We are doing it wrong if our software testing is slow , manual , repetitive , time consuming.
We are doing it wrong if there is not enough low level testing(unit , integration) and too many tests run through GUI and even a larger number of manual tests.
We are doing it wrong if our testing strategy is this.
The remedy is automation. Automate your tests so that you can change your codebase without the fear of breaking things.
In his book “Succeeding with Agile”, Mike Cohn describes the concept of a test automation pyramid, describing three levels of test automation, their relation and their relative importance.
For modern microservice application this pyramid may seems overly simplistic but the essence is to write tests with different granularity. The more high-level you get the fewer tests you should have.
What are the different granular levels ? What are the low level tests ? What are the high level tests?
Start with the Unit test…..
This should be the foundation of the testsuite. Each test should have the narrowest scope. It should make sure a particular unit of the code base works as expected. The number of unit tests should largely outnumber all other types of test in the test suite. Start with one test class per production class. Unit test should cover all the public interface of the class.
According to Jay Fields' Working Effectively with Unit Tests, there are two types of unit tests
solitary unit tests for tests that stub all dependencies and sociable unit tests for tests that allow talking to real dependencies Whatever the approach, at the end of the day automated tests are more important.
Any modern application integrates with some other parts . Unit tests leave out these parts to make better isolation. But these need to be tested and Integration testing is there to help. It is relatively slower than unit tests.
Integration testing need to be done narrowly testing one integration point at a time replacing other dependencies with test doubles
Test one integration point at a time.
Modern software applications are developed in parallel by many teams as microservices. Splitting your system into many small services often means the services need to communicate with each other via certain interfaces. The interfaces can be REST, gRPC or Queues.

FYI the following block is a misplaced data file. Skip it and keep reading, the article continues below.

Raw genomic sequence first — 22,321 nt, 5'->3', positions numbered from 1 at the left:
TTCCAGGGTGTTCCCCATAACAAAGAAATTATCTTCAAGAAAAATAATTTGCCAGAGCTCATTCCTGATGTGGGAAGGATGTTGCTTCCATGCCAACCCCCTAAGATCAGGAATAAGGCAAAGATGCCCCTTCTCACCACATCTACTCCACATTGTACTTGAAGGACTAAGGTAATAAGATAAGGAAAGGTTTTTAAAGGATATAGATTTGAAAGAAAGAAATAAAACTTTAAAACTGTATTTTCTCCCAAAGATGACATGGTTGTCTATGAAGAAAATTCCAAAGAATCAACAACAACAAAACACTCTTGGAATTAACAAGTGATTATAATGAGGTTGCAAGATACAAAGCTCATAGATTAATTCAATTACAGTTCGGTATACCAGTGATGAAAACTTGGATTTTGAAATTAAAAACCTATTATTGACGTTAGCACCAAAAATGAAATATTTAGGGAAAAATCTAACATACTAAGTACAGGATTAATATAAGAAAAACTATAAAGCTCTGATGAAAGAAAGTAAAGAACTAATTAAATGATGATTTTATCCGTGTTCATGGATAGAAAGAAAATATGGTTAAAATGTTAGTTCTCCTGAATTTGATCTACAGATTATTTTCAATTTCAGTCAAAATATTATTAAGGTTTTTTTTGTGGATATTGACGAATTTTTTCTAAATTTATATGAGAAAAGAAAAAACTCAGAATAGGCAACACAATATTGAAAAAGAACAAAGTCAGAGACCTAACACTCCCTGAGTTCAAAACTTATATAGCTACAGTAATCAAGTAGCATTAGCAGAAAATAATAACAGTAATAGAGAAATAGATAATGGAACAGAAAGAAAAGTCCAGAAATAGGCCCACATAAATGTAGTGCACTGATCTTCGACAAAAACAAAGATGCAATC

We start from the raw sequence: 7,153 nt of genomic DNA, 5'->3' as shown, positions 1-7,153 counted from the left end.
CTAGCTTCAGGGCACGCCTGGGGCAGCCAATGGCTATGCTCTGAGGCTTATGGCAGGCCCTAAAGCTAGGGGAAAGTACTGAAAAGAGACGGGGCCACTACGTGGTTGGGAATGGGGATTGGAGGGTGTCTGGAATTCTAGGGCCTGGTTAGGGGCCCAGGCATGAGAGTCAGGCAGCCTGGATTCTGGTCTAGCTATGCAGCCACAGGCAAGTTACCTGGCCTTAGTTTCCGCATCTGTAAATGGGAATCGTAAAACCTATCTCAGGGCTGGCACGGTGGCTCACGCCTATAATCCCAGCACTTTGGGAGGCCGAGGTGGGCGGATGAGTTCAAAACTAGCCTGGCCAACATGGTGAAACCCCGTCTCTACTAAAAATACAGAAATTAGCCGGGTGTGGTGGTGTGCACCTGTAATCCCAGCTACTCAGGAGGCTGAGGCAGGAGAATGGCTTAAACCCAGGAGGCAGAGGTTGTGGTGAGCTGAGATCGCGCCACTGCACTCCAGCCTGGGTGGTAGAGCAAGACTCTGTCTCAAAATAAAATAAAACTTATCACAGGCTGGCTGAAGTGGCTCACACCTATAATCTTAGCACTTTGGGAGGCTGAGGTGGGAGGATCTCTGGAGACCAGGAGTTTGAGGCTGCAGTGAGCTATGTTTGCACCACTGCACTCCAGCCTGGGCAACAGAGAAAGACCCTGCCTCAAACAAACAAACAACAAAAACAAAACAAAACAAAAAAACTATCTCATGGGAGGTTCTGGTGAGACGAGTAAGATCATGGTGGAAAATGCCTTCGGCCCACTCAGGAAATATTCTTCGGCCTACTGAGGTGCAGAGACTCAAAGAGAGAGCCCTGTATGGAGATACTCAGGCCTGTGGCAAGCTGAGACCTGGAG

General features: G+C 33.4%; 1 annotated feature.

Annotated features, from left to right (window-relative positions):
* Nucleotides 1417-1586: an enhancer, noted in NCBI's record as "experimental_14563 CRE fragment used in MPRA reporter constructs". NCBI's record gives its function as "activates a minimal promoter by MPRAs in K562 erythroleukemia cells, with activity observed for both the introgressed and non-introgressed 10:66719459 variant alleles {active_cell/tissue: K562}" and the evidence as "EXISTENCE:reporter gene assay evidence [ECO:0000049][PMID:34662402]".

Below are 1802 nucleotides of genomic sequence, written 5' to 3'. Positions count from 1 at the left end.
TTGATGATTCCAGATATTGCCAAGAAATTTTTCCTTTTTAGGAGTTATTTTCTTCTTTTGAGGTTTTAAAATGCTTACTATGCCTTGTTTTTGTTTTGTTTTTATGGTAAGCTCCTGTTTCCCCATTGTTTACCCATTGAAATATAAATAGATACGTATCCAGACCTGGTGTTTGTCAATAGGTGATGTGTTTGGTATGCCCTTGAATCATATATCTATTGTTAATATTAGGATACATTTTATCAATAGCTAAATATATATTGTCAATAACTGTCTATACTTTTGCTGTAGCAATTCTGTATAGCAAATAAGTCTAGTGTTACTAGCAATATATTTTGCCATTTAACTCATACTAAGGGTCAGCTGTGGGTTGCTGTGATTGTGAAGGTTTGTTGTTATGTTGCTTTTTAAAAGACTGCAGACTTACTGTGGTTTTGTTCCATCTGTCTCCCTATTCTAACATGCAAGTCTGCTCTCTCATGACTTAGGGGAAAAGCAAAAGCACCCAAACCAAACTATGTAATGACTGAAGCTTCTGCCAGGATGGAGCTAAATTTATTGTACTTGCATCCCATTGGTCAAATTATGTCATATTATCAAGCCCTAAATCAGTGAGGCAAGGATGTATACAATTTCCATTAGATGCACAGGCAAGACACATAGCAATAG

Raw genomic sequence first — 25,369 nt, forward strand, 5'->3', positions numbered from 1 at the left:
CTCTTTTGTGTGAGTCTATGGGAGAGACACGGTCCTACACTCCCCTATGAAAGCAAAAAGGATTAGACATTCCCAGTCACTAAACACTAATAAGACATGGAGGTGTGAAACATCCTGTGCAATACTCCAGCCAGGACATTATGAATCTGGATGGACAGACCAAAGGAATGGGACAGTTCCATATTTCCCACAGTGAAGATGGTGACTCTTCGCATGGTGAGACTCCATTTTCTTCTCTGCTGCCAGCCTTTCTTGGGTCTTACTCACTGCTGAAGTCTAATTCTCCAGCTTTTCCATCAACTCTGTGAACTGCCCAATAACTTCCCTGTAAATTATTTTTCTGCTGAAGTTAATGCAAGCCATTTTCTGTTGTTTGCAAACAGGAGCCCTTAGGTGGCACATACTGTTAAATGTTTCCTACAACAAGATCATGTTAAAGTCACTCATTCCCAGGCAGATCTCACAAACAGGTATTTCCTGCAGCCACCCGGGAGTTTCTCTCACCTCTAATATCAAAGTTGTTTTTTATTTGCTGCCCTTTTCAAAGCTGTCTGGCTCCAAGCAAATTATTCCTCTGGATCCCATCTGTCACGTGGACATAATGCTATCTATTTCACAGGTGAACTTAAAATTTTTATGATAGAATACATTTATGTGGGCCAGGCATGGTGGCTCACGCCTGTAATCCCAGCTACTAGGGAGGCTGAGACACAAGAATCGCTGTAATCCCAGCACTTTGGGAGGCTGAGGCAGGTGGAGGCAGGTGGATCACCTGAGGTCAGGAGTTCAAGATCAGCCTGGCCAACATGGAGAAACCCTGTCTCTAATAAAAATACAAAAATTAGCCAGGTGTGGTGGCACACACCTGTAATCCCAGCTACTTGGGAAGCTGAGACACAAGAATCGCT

The consumer of an interface writes tests to check its format. The consumer team then publishes these tests so that the publishing team can easily execute them.
Contract tests focus on the contract of the external service and not necessarily on the data.
This test looks to test the User Interface of the application. A user action in the UI component should trigger the right action with the right data and the right expected state change.
Modern UI frameworks (react, vue.js, angular, etc) often include their own tools and helpers that make it easy to thoroughly test these interactions at a very low level (unit tests).
For server side rendering applications, Selenium based tests will be useful.
UI tests driven by web drivers are a good example of end-to-end tests. The end-to-end tests come with their own set of problems. They are notoriously unstable and fail for unexpected and unforeseeable reasons. It is terribly slow and requires a lot of maintenance.
You should reserve End to End testing for the most important transactions within your application. Automate your most important steps of the user journey into end to end tests.
Rest API end to end tests are less flaky compared to UI tests.
Acceptance tests are about User perspective and it's not about technical perspective. Acceptance tests are better approached in BDD fashion. It can be a nice trick to shift your mindset from implementation details to users' needs by writing BDD-style tests.
Use your creativity here. Go with the destructive mindset. Issues found in these tests are gaps in the low level tests suite and it should be fixed in the lower level. Your delivery process should not be slowed by exploratory tests.